More Africans have died at the hands of Africans in power than were ever killed by the colonial powers. Here again I defy anyone to prove me wrong. One of the root causes of this is plain tribalism which is still rife throughout Africa.

During the rule of the colonial powers in Africa the clarion call was to free the inhabitants of this tyranny. In my humble opinion the tyranny that exists in Africa is far worse and a great deal more sinister.

Most of us have read Alan Paton’s book “Cry the Beloved Country’’ which he wrote during the apartheid years. This book was on the banned list.  As a parting thought I wonder what the contents of his book would be if he wrote it today. The title would stay the same but the contents would in all probability be vastly different.

Butch Hannan

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Butch on August 22nd, 2016

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My geriatric mind tells me that South Africa is sitting with a failed education system. I would go as far as to say that a crime has been committed against the young people of South Africa. The standards to achieve a matriculation certificate are set at a very low percentage mark. I believe that this is the cause of the 85% drop out rate of the first year students at our universities. They are just not equipped to cope with the demands at university and I blame our secondary schools for this. Professor Jansen was not very popular over his utterances about this particular matter. It should not be up to the universities to have to get students up to speed so that they can further their studies.

The following summary of the requirements for obtaining a matriculation certificate (NSC) are as follows from this website: – http://www.parent24.com/Learn/High-school/what-is-a-matric-pass-20160106

There’s been a lot of hype surrounding the 2015 Matric results, but what does it all really mean?

Firstly, there are three pass levels:

  1. Higher certificate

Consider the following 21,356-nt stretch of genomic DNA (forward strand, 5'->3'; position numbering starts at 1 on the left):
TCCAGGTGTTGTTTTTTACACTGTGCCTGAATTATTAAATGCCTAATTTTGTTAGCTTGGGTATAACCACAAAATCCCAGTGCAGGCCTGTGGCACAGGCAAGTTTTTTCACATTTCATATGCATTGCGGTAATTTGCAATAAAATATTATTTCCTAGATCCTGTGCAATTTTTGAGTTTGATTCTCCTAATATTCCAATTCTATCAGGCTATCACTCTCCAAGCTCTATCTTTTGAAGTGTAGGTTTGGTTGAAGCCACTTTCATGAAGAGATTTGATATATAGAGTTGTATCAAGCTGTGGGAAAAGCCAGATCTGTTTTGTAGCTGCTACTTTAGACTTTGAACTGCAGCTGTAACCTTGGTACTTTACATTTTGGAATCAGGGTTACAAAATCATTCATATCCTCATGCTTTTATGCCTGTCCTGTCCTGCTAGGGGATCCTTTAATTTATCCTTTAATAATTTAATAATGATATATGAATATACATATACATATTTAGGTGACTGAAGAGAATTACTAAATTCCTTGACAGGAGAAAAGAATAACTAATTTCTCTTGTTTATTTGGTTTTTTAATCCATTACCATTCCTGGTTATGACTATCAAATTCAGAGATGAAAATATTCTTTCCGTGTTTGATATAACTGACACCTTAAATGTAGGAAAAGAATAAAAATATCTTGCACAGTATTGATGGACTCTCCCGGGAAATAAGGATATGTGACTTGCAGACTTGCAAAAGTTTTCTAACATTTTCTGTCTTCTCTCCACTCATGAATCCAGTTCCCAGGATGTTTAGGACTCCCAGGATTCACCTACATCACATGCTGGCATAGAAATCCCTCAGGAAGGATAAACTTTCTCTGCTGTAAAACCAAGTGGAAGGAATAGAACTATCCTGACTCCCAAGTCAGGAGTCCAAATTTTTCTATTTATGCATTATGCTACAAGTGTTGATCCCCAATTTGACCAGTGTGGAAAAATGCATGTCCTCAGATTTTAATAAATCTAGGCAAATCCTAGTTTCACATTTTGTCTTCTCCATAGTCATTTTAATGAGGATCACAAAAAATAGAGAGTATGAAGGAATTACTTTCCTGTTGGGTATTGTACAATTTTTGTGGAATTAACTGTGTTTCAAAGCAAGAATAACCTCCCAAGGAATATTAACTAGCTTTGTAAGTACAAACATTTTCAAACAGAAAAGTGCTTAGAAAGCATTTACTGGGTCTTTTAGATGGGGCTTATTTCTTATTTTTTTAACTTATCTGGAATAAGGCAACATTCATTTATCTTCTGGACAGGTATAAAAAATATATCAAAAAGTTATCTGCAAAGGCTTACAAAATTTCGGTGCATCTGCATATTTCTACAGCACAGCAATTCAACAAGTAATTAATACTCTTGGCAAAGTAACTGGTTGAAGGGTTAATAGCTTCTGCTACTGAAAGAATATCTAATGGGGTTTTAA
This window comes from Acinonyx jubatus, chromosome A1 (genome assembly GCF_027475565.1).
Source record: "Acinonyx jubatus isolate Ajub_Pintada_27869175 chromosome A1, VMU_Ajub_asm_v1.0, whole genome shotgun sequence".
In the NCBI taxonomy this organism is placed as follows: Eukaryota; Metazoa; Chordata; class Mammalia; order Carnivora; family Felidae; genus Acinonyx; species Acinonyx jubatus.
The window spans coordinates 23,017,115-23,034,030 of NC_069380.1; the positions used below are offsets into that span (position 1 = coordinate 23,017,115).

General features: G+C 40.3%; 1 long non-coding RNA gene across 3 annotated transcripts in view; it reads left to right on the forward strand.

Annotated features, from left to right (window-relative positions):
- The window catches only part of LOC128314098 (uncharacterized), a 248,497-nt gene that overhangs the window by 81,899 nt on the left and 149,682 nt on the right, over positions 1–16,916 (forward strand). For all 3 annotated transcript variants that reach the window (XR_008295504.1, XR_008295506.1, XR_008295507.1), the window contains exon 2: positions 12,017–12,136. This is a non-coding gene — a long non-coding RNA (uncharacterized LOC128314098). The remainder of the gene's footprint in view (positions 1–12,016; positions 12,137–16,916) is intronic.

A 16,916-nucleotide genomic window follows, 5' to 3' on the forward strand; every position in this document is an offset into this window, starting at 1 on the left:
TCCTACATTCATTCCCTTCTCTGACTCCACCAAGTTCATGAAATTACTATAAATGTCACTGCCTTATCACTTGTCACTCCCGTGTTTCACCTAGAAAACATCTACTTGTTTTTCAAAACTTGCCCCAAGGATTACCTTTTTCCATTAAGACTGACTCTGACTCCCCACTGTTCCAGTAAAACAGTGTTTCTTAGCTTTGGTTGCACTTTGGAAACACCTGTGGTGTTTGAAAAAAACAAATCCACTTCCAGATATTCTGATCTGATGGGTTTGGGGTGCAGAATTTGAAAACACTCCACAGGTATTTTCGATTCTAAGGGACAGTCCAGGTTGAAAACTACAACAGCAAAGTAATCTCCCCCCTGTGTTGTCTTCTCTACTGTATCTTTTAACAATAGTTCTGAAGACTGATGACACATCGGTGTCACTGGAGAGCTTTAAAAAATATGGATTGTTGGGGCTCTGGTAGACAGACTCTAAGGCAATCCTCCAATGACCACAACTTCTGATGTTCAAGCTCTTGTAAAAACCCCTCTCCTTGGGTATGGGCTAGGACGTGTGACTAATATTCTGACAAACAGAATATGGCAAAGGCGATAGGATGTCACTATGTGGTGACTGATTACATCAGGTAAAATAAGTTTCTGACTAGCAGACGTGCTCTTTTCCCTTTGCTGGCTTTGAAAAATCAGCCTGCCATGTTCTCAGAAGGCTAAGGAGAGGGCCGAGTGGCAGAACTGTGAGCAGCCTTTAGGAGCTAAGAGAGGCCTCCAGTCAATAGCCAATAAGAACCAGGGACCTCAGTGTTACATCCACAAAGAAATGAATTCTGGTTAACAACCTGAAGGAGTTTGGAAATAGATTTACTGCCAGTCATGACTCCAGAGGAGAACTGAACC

2. Diploma
    3. Bachelors Degree (which was commonly known as an exemption).

Here are the pass requirements for each of these levels

Higher certificate pass requirements

  • Must obtain 40% in your Home Language.
  • Must obtain at least 40% in two other subjects.
  • Must obtain at least 30% for three other subjects.

It is important to note that one of your languages must either be English or Afrikaans to qualify for a Higher Certificate.

Diploma pass requirements

  • Must obtain at least 40% for your Home Language.
  • Must obtain at least 40% for four other High Credit subjects.
  • Must obtain at least 30% for two other subjects.

Bachelors Degree pass requirements

  • Must obtain at least 40% for your Home Language. (60%)
  • Must obtain at least 50% for four other High Credit subjects. (60%)
  • Must obtain at least 30% for two other subjects. (50%)
  • The bracketed red percentages are what I feel should be the minimum requirements for university entrance!!

gap-year-teaching-south-africa

Which subjects are compulsory?

  • Home Language
  • First Additional Language
  • Life Orientation

What are High Credit subjects?

  • Languages
  • Accounting
  • Agricultural Science
  • Business Studies
  • Consumer Studies
  • Dramatic Arts
  • Economics
  • Engineering Graphics & Design
  • Geography
  • History
  • Information Technology
  • Life Sciences
  • Mathematics
  • Mathematical Literacy
  • Music